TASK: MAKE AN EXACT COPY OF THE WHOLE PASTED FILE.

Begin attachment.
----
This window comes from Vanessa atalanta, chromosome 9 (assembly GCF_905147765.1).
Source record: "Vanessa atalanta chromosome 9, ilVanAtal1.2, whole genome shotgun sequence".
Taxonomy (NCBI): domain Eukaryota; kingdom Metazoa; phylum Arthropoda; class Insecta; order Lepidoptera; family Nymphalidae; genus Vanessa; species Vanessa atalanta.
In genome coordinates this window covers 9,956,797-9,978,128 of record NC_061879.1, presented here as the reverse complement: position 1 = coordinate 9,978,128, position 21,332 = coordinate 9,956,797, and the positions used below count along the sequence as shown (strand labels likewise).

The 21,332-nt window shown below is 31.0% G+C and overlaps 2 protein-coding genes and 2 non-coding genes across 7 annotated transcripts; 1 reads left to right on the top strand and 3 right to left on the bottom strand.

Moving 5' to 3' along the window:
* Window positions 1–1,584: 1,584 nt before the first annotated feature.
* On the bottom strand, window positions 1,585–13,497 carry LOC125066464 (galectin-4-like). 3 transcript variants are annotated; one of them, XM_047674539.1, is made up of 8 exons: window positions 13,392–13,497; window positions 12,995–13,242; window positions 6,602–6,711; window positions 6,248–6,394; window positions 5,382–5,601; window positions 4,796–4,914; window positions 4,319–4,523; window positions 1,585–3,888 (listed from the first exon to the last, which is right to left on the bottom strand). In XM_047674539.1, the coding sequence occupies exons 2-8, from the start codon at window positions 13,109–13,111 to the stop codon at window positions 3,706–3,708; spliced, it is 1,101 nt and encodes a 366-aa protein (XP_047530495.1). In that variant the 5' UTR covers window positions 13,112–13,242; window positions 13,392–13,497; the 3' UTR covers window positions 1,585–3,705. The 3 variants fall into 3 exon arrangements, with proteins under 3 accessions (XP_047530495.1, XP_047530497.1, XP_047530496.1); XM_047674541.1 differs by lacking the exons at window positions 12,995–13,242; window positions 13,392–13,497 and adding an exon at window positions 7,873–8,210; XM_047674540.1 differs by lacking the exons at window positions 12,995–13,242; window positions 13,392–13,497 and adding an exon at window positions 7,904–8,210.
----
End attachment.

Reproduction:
This window comes from Vanessa atalanta, chromosome 9 (assembly GCF_905147765.1).
Source record: "Vanessa atalanta chromosome 9, ilVanAtal1.2, whole genome shotgun sequence".
Taxonomy (NCBI): domain Eukaryota; kingdom Metazoa; phylum Arthropoda; class Insecta; order Lepidoptera; family Nymphalidae; genus Vanessa; species Vanessa atalanta.
In genome coordinates this window covers 9,956,797-9,978,128 of record NC_061879.1, presented here as the reverse complement: position 1 = coordinate 9,978,128, position 21,332 = coordinate 9,956,797, and the positions used below count along the sequence as shown (strand labels likewise).

The 21,332-nt window shown below is 31.0% G+C and overlaps 2 protein-coding genes and 2 non-coding genes across 7 annotated transcripts; 1 reads left to right on the top strand and 3 right to left on the bottom strand.

Moving 5' to 3' along the window:
* Window positions 1–1,584: 1,584 nt before the first annotated feature.
* On the bottom strand, window positions 1,585–13,497 carry LOC125066464 (galectin-4-like). 3 transcript variants are annotated; one of them, XM_047674539.1, is made up of 8 exons: window positions 13,392–13,497; window positions 12,995–13,242; window positions 6,602–6,711; window positions 6,248–6,394; window positions 5,382–5,601; window positions 4,796–4,914; window positions 4,319–4,523; window positions 1,585–3,888 (listed from the first exon to the last, which is right to left on the bottom strand). In XM_047674539.1, the coding sequence occupies exons 2-8, from the start codon at window positions 13,109–13,111 to the stop codon at window positions 3,706–3,708; spliced, it is 1,101 nt and encodes a 366-aa protein (XP_047530495.1). In that variant the 5' UTR covers window positions 13,112–13,242; window positions 13,392–13,497; the 3' UTR covers window positions 1,585–3,705. The 3 variants fall into 3 exon arrangements, with proteins under 3 accessions (XP_047530495.1, XP_047530497.1, XP_047530496.1); XM_047674541.1 differs by lacking the exons at window positions 12,995–13,242; window positions 13,392–13,497 and adding an exon at window positions 7,873–8,210; XM_047674540.1 differs by lacking the exons at window positions 12,995–13,242; window positions 13,392–13,497 and adding an exon at window positions 7,904–8,210.